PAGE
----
us state department

us state department

Washington remains tight-lipped on translation of N. Korea′s expression of regre

3d ago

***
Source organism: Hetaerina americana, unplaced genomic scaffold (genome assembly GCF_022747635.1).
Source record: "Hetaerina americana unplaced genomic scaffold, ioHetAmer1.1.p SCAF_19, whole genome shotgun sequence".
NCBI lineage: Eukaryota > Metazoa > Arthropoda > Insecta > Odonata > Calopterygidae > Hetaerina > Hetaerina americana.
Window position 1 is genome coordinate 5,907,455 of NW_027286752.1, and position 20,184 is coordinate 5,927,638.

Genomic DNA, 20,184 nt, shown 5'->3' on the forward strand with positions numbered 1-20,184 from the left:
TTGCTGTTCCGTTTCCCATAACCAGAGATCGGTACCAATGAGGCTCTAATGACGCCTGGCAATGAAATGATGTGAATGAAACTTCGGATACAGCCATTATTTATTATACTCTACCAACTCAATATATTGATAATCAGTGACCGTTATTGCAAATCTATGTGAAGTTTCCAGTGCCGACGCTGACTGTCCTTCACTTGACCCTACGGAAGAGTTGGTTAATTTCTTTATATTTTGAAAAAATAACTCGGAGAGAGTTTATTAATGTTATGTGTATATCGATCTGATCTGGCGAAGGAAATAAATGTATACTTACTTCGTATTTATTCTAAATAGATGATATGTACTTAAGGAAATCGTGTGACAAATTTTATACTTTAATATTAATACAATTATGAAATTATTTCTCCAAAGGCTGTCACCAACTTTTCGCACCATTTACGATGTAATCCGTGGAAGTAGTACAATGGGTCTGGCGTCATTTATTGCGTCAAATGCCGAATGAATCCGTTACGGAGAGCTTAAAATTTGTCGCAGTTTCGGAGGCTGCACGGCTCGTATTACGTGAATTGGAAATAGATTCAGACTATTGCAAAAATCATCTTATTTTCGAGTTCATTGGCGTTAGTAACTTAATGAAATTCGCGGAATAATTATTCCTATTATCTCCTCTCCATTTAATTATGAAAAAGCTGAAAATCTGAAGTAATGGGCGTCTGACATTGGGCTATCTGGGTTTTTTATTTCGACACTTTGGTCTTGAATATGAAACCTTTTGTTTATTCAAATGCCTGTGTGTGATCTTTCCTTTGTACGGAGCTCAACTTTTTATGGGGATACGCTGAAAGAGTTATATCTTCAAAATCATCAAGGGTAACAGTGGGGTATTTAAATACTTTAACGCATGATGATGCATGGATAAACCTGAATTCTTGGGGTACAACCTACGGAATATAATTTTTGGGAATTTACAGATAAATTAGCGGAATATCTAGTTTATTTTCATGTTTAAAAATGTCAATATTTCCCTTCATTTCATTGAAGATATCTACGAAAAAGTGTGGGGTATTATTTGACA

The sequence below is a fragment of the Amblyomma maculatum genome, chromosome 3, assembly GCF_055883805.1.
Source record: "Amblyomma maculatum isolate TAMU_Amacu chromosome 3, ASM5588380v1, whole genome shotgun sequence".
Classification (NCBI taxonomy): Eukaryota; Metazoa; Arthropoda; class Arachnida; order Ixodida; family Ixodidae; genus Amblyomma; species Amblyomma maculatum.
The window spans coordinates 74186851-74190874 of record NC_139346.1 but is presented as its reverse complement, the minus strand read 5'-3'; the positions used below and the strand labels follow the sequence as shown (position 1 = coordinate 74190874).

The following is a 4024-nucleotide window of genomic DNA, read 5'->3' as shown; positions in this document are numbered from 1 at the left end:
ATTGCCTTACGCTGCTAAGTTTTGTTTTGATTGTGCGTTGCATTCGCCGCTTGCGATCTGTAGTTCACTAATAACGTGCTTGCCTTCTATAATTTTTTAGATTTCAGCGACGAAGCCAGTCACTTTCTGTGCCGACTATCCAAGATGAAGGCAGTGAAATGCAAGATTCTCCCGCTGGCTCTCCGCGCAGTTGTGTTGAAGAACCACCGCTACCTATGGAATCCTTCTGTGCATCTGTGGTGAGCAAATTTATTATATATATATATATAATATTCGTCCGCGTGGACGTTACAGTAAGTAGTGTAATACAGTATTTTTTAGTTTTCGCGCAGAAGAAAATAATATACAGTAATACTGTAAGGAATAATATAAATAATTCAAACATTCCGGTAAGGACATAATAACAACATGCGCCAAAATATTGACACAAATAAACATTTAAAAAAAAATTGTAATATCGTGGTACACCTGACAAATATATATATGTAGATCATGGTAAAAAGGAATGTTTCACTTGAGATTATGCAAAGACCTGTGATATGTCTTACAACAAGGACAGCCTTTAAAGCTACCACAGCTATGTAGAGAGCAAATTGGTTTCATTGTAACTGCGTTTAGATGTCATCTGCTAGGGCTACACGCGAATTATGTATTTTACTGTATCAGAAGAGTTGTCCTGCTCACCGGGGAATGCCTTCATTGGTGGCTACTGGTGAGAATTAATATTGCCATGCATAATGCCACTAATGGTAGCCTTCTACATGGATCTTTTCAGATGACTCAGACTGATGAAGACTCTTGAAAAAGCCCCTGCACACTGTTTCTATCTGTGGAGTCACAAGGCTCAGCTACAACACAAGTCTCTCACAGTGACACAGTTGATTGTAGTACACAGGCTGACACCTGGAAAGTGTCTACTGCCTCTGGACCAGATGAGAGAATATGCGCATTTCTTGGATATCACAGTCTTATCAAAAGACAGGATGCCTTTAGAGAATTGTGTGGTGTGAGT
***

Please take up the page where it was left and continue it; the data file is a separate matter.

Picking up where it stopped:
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While controversy hangs over the interpretation of North Korea′s expression of regret for its recent land mine provocation, the United States has chosen to emphasize the importance of the two Koreas reaching an agreement through dialogue. Connie Kim reports. The United States remained tight-lipped on whether North Korea′s expression of regret in the inter-Korean agreement meant an apology for the land mine provocation that injured two South Korean soldiers. Speaking at a regular press briefing on Tuesday, U.S. state department spokesman John Kirby said it was inappropriate for Washington to characterize the difference between the words regret and apology. Kirby instead, chose to emphasize that an agreement was reached... and that President Park Geun-hye found acceptable the expression made by Pyongyang. In the six-clause agreement released by the two Koreas on Tuesday, Pyongyang′s expression of regret over the land mine blast that severed the legs of two South Korean soldiers was key to the halting of South Korea′s loudspeaker broadcasts at the border. Seoul said it views the expression as a de-facto apology, but some critics argue that it is difficult to accept it as an apology, citing the fact that Pyongyang did not promise to prevent another such accident from happening. Kirby said Washington will monitor how the agreement is carried out. Following the two Koreas′ announcement, the U.S. immediately hailed the breakthrough deal saying it will continue to work closely with Seoul to promote peace and stability on the Korean peninsula. Connie Kim, Arirang News.